Sept. 30, 2022

Faith In Yourself with Joe Sutton


About the Author: 
         Joseph A. Sutton is a published author, with more than 30 years of banking and real-estate experience. He started his first business in 2003 as a mortgage lender in South Florida and, within ten years, was also running his own asset management company. Life was good until the sub-prime mortgage crisis & real estate crash that started in 2006 and was followed by the banking collapse. His devastating transformation from successful businessman to debtor in the $$Millions was fast, furious and nearly fatal. Today, he is semi-retired in Hollywood, Florida and running his third business venture out of his home office, while managing his remaining portfolio of rental real estate.

https://www.thezerosumgamebook.com

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Transcript

Josh Wilson
 Good day, fellows. Welcome. Uncensored advice for men. 


 Joe Sutton
 Men. 


 Josh Wilson
 My name is Josh, and on today's show, we're going to have a conversation with Joe, who has quite a story about making it to the top and falling down the valley, maybe even falling into a cave. Joe. Welcome to show. 


 Joe Sutton
 Hey, thank you very much. Great to be here. Yeah. 


 Josh Wilson
 Now, you have climbed the ladder, the mountain of success, but you also been pushed off the side of it and hit rock bottom. Why don't you kind of give us an idea about who you are and tell us your story. 


 Joe Sutton
 Man story was it was a slow and steady story as I progressed up the hill of mortgage banking, it took me about 16 or 17 years to build this business from being a little mortgage broker to actually closing and funding my own loans. Most of them I sold, made a ton of dough, made a ton of money. I decided that I was going to take all this money I had, that I had earned over all these years and I'm going to lend it to people. I always lending it to people. Hard money kind of stuff, street money. I would verify income lend at 60% of the value on their homes, save them from whatever they were or whatever plot they had, and then they would refinance me out and pay me off. I deployed the money down the road. I had a ton of dough invested and I said, wow, I got a better idea. 


 Joe Sutton
 Let me take these loans that I have spread out rross Miami and Broward and South Florida and I'm going to get a loan against them. Isn't that fun? So I super leveraged. I took my portfolio of loans, about million and a half to $2 million cash that I earned all by myself. No family, nothing, just all grip and grind for so many years. I leveraged it to 10 million. So 2 million was my own. 10 million belonged to banks. In 2008 came and big fat margin calls and down went, big time lending. Joe ended up fighting for his life and nobody paid. If you think about it, everyone and their mother was basically telling you, don't pay your mortgage and don't pay your mortgage. And so they didn't pay. I was left to pay my debts and I wasn't getting anything in. So I fought it out.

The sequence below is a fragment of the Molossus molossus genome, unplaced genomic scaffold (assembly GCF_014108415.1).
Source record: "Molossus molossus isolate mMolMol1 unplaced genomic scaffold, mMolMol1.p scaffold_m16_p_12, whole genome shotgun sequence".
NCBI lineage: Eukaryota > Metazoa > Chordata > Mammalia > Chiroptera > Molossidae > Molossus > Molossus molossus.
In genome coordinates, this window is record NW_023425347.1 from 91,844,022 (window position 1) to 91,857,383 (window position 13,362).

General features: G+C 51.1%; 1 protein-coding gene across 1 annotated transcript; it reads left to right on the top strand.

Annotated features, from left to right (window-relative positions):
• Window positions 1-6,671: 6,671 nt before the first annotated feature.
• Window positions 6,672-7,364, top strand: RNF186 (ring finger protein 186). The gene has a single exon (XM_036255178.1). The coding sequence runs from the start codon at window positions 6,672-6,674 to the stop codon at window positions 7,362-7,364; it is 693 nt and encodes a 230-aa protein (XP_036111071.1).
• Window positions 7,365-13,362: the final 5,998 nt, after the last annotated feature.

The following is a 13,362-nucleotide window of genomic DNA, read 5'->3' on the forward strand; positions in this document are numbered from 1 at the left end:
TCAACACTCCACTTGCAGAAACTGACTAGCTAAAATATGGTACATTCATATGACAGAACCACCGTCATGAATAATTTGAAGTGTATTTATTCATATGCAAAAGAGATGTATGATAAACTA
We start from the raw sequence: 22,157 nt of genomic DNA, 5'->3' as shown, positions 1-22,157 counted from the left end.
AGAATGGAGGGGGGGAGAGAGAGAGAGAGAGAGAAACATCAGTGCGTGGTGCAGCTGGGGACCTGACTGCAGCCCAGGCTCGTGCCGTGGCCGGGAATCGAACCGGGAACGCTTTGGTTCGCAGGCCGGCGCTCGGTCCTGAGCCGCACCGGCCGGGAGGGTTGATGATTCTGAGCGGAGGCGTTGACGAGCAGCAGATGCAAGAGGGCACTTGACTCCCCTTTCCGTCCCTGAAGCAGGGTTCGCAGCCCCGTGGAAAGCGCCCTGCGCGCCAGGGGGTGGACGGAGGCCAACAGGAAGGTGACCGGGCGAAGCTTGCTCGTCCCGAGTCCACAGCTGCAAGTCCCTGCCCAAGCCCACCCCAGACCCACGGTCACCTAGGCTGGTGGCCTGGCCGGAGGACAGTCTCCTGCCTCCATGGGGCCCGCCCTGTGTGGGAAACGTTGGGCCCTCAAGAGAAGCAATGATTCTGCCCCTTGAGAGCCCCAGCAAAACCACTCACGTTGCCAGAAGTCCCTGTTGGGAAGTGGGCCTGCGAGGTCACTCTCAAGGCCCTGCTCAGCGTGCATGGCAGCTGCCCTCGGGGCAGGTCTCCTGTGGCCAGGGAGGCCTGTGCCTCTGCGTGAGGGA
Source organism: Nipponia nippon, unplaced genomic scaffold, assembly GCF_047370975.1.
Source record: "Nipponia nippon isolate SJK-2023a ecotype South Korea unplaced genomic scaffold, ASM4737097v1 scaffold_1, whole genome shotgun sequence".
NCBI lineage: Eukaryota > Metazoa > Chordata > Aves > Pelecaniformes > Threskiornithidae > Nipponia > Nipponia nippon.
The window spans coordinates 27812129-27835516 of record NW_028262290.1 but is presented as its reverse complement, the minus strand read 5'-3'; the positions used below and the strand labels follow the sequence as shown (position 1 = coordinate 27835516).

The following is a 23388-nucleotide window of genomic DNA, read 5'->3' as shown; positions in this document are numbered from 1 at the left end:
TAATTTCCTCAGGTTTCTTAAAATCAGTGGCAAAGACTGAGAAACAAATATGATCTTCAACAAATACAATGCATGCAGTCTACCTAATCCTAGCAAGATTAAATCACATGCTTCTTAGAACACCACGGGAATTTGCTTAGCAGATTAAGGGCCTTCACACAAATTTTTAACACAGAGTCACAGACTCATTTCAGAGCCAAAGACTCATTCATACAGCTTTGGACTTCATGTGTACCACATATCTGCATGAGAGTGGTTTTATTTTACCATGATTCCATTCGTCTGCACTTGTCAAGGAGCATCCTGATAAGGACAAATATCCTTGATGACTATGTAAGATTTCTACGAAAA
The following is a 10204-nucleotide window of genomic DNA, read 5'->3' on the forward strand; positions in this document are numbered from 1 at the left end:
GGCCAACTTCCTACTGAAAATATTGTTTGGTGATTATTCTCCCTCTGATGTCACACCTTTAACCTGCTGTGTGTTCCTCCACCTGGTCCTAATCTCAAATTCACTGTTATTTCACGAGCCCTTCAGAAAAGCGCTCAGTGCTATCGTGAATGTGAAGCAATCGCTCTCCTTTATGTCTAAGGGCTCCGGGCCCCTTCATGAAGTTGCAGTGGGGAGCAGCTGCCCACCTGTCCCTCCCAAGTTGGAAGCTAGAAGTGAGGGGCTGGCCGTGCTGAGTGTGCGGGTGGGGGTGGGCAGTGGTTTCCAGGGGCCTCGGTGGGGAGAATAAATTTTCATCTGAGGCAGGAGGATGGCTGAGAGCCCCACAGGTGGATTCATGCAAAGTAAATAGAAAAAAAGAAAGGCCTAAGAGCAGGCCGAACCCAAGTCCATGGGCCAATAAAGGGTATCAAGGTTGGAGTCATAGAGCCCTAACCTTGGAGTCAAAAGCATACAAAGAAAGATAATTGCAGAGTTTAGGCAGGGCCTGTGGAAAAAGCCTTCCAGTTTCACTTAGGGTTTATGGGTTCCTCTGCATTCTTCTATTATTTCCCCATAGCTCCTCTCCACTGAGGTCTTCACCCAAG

Joe Sutton
 I took a different perspective than most people did and I ended ups taking back the homes and renovating them and then cash flowing. That was the only way I could see my way through this absolute nightmare. A nightmare. Each house had its own little story. Each repossession had its own little storyon and its little kick to it. In the end, I was negative 3 million, more when the market hit bottom and relatively little income. And it was really just grit. 16 hours a week, I mean, 16 hours a day working. I was consulting on the side for banks who were also facing the same problems, people not paying them. I was actually foreclosing and repossessing for banks. It was really just a lot of grit and grind and it was just the stories are just unbelievable. I mean, here all borrower stories of how they were mistreated, but I have to tell you, with the homes I've seen, when we repossess them, you wouldn't believe your eyes. 


 Joe Sutton
 You wouldn't believe it. 


 Josh Wilson
 Team Chat, a very crazy time that was in 2006 ish I built 40 something spec homes. We built a bunch of duplexes and triplexes, but the spec homes with the groups that we work on really collapsed, and, man, was that a tough time. I know a lot of guys in the industry, guys and gals in the industry who got wiped out, right? 


 Joe Sutton
 Oh, yeah. A ton of people. I mean, there are banks that I was doing business with that one day they were in business, and the next day the FBI sees them over and they basically said, we're calling your loan. We don't care what you have to say about it. So my credit was pulled. Now I'm left with they took my clout of my equity with it, and he took my live of credit. Thankfully, I had different types of credit lines around. I mean, I had three different credit lines with three different banks. That way I didn't have everything concentrated, but it was pretty nasty. It was pretty nasty, yeah.